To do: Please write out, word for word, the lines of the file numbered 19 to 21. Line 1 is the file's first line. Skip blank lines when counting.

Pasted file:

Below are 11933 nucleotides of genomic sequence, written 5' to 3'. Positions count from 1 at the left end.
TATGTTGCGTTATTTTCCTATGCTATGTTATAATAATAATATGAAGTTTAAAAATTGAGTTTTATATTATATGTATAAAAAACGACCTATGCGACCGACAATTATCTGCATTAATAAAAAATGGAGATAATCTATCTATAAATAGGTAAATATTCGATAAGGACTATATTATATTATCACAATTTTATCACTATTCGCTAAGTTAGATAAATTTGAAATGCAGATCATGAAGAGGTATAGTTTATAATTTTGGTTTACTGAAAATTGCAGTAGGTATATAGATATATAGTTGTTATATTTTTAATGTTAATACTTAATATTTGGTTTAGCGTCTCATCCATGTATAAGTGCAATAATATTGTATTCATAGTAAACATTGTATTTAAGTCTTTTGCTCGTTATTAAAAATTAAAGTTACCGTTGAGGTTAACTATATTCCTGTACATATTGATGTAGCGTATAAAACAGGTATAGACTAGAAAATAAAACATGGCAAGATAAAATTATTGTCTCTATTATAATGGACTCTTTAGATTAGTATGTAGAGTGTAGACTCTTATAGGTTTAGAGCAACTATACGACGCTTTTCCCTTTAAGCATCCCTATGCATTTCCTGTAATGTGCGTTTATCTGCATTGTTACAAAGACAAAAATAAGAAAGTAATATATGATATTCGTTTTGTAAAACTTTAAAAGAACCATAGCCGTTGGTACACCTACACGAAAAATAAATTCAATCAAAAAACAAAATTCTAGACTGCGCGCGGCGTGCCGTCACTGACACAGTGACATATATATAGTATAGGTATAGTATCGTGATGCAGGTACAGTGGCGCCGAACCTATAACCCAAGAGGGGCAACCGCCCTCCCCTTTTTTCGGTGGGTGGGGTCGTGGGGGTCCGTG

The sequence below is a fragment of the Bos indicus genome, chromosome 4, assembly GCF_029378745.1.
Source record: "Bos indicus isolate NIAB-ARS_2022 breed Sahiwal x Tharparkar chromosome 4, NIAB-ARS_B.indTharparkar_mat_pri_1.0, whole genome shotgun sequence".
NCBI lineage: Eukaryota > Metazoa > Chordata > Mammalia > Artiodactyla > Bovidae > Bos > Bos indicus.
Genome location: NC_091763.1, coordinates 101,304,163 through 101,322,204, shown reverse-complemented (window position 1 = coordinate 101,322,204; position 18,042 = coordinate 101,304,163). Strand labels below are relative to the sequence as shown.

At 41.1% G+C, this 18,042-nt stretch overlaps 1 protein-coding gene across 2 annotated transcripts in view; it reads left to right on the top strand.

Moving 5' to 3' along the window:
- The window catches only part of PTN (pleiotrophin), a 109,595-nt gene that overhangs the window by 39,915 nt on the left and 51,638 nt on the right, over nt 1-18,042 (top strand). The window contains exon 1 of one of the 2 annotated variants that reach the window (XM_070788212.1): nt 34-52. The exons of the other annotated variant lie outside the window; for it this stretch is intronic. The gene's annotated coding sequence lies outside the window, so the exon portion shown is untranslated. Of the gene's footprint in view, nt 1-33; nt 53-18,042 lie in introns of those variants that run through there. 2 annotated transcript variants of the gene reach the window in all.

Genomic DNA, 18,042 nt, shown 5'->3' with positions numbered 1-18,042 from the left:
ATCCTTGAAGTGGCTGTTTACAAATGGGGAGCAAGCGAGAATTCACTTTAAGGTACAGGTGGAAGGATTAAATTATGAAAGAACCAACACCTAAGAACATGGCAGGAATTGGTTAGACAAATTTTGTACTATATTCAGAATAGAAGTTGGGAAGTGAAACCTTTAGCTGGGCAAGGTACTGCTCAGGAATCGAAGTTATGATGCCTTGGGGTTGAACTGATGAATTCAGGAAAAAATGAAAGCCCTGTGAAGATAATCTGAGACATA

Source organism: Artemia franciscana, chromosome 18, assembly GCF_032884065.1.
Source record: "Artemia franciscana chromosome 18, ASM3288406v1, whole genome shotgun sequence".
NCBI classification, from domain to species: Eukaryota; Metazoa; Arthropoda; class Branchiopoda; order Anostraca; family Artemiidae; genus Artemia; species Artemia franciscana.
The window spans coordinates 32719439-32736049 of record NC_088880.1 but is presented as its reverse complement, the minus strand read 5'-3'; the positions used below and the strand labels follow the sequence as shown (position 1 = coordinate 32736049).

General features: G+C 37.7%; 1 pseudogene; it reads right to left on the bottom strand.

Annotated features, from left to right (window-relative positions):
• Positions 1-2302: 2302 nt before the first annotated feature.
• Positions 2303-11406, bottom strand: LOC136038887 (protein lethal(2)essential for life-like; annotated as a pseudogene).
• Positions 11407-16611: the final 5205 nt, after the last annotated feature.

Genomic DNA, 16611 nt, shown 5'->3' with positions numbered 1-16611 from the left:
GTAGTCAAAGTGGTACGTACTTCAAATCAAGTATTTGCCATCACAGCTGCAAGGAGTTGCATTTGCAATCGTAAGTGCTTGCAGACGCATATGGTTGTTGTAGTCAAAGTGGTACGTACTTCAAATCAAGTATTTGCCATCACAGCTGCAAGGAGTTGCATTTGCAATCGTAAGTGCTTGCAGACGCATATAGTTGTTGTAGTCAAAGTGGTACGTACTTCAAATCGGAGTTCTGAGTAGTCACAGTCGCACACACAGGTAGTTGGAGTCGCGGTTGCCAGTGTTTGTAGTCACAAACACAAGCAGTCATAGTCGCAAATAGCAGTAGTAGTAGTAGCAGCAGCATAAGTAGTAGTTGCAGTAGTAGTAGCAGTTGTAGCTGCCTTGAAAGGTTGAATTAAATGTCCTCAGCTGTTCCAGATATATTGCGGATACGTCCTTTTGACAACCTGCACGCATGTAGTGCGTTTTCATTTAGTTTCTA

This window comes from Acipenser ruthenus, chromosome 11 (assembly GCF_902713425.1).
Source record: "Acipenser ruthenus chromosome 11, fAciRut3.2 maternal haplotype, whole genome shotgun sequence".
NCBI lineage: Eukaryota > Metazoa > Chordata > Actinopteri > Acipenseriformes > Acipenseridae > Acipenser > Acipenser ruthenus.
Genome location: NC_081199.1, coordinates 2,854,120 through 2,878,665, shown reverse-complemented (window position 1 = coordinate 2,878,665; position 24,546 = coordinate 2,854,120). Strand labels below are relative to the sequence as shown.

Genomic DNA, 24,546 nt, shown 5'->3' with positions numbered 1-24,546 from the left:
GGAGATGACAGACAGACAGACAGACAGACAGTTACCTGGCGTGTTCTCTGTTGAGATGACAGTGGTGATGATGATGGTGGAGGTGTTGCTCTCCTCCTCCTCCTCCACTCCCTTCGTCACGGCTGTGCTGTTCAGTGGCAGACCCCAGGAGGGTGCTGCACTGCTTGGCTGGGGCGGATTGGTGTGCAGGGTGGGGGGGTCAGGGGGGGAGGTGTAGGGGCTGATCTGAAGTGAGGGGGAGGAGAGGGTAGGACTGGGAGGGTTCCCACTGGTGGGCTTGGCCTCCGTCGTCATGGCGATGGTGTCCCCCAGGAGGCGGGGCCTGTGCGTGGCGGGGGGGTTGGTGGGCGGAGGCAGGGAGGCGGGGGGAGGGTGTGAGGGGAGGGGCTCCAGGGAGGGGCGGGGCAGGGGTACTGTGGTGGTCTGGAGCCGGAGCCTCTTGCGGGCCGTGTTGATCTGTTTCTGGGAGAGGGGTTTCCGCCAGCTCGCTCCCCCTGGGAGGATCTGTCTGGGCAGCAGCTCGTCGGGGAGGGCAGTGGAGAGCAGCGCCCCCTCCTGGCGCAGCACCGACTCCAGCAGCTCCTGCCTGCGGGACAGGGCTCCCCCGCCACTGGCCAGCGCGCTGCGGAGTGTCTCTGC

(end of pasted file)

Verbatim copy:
• Positions 2303-11406, bottom strand: LOC136038887 (protein lethal(2)essential for life-like; annotated as a pseudogene).
• Positions 11407-16611: the final 5205 nt, after the last annotated feature.

Genomic DNA, 16611 nt, shown 5'->3' with positions numbered 1-16611 from the left: